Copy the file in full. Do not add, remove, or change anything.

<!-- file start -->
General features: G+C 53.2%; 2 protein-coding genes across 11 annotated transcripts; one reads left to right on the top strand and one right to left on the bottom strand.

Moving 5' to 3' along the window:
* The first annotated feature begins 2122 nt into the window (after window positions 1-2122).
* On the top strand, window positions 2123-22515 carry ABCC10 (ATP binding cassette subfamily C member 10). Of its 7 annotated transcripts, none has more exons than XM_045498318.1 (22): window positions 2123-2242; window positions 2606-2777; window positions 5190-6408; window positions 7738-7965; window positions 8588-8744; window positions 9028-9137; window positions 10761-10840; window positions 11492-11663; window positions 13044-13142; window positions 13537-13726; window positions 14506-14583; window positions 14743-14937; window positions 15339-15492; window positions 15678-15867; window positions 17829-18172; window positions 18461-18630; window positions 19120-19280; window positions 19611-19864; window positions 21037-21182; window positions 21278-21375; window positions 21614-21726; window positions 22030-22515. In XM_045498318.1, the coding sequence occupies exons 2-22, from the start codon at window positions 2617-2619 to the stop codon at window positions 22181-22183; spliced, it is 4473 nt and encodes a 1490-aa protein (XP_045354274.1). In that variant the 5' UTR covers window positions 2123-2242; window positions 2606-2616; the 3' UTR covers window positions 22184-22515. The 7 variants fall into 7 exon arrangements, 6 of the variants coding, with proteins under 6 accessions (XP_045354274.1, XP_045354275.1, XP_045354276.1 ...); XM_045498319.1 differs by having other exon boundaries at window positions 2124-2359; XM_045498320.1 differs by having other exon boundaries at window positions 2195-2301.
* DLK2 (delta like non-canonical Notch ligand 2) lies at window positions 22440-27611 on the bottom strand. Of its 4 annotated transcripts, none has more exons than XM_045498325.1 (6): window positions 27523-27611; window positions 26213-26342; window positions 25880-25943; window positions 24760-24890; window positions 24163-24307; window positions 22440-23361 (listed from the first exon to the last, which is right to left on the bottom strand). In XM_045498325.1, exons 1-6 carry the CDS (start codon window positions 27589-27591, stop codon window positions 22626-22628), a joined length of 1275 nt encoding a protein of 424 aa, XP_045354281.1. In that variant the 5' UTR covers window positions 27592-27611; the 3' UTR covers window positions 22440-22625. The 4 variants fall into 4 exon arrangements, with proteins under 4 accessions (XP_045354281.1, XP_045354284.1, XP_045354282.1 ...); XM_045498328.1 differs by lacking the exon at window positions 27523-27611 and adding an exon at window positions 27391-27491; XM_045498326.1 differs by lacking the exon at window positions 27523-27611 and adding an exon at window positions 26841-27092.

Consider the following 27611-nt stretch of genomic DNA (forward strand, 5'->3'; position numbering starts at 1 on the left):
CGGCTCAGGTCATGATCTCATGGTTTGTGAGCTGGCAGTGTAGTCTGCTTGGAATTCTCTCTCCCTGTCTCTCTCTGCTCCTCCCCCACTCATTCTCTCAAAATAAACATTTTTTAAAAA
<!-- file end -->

General features: G+C 53.2%; 2 protein-coding genes across 11 annotated transcripts; one reads left to right on the top strand and one right to left on the bottom strand.

Moving 5' to 3' along the window:
* The first annotated feature begins 2122 nt into the window (after window positions 1-2122).
* On the top strand, window positions 2123-22515 carry ABCC10 (ATP binding cassette subfamily C member 10). Of its 7 annotated transcripts, none has more exons than XM_045498318.1 (22): window positions 2123-2242; window positions 2606-2777; window positions 5190-6408; window positions 7738-7965; window positions 8588-8744; window positions 9028-9137; window positions 10761-10840; window positions 11492-11663; window positions 13044-13142; window positions 13537-13726; window positions 14506-14583; window positions 14743-14937; window positions 15339-15492; window positions 15678-15867; window positions 17829-18172; window positions 18461-18630; window positions 19120-19280; window positions 19611-19864; window positions 21037-21182; window positions 21278-21375; window positions 21614-21726; window positions 22030-22515. In XM_045498318.1, the coding sequence occupies exons 2-22, from the start codon at window positions 2617-2619 to the stop codon at window positions 22181-22183; spliced, it is 4473 nt and encodes a 1490-aa protein (XP_045354274.1). In that variant the 5' UTR covers window positions 2123-2242; window positions 2606-2616; the 3' UTR covers window positions 22184-22515. The 7 variants fall into 7 exon arrangements, 6 of the variants coding, with proteins under 6 accessions (XP_045354274.1, XP_045354275.1, XP_045354276.1 ...); XM_045498319.1 differs by having other exon boundaries at window positions 2124-2359; XM_045498320.1 differs by having other exon boundaries at window positions 2195-2301.
* DLK2 (delta like non-canonical Notch ligand 2) lies at window positions 22440-27611 on the bottom strand. Of its 4 annotated transcripts, none has more exons than XM_045498325.1 (6): window positions 27523-27611; window positions 26213-26342; window positions 25880-25943; window positions 24760-24890; window positions 24163-24307; window positions 22440-23361 (listed from the first exon to the last, which is right to left on the bottom strand). In XM_045498325.1, exons 1-6 carry the CDS (start codon window positions 27589-27591, stop codon window positions 22626-22628), a joined length of 1275 nt encoding a protein of 424 aa, XP_045354281.1. In that variant the 5' UTR covers window positions 27592-27611; the 3' UTR covers window positions 22440-22625. The 4 variants fall into 4 exon arrangements, with proteins under 4 accessions (XP_045354281.1, XP_045354284.1, XP_045354282.1 ...); XM_045498328.1 differs by lacking the exon at window positions 27523-27611 and adding an exon at window positions 27391-27491; XM_045498326.1 differs by lacking the exon at window positions 27523-27611 and adding an exon at window positions 26841-27092.

Consider the following 27611-nt stretch of genomic DNA (forward strand, 5'->3'; position numbering starts at 1 on the left):
CGGCTCAGGTCATGATCTCATGGTTTGTGAGCTGGCAGTGTAGTCTGCTTGGAATTCTCTCTCCCTGTCTCTCTCTGCTCCTCCCCCACTCATTCTCTCAAAATAAACATTTTTTAAAAA